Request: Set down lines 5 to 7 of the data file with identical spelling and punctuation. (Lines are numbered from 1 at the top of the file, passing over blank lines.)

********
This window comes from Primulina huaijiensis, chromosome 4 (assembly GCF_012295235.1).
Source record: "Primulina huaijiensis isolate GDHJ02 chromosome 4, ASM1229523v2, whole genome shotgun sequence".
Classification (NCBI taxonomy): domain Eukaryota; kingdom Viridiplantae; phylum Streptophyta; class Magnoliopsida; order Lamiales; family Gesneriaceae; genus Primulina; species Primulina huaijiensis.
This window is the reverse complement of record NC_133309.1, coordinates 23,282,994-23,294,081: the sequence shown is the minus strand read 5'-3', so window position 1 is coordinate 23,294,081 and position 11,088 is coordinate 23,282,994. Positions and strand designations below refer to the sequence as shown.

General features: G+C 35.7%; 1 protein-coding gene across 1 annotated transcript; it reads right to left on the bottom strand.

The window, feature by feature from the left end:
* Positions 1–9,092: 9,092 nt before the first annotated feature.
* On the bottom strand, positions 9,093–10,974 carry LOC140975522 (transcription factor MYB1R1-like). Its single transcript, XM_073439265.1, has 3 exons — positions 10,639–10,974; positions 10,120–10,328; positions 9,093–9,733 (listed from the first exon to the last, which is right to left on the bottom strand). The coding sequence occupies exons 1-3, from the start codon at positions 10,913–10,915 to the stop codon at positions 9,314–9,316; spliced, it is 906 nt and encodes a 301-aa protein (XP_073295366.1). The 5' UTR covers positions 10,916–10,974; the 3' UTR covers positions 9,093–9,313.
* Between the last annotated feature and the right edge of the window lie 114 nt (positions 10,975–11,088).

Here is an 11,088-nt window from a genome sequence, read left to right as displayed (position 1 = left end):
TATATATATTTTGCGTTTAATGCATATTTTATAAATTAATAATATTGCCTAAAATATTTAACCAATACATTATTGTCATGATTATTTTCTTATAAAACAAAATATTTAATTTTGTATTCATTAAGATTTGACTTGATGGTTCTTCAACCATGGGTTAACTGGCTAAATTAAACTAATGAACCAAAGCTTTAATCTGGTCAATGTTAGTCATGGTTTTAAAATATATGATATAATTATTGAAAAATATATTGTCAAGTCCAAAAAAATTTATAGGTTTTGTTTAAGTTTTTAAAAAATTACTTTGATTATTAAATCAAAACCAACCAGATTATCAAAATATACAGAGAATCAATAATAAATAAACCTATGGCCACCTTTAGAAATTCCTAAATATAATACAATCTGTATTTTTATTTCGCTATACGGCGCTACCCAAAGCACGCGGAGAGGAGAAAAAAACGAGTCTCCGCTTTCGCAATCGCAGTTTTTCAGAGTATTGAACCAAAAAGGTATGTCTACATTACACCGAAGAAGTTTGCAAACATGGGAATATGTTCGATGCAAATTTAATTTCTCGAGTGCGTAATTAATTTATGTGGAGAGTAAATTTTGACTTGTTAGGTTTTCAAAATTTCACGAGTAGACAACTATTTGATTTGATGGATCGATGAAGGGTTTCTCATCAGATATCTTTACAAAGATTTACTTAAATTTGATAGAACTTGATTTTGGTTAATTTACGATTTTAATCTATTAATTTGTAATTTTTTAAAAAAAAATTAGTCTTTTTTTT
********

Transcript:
General features: G+C 35.7%; 1 protein-coding gene across 1 annotated transcript; it reads right to left on the bottom strand.

The window, feature by feature from the left end:
* Positions 1–9,092: 9,092 nt before the first annotated feature.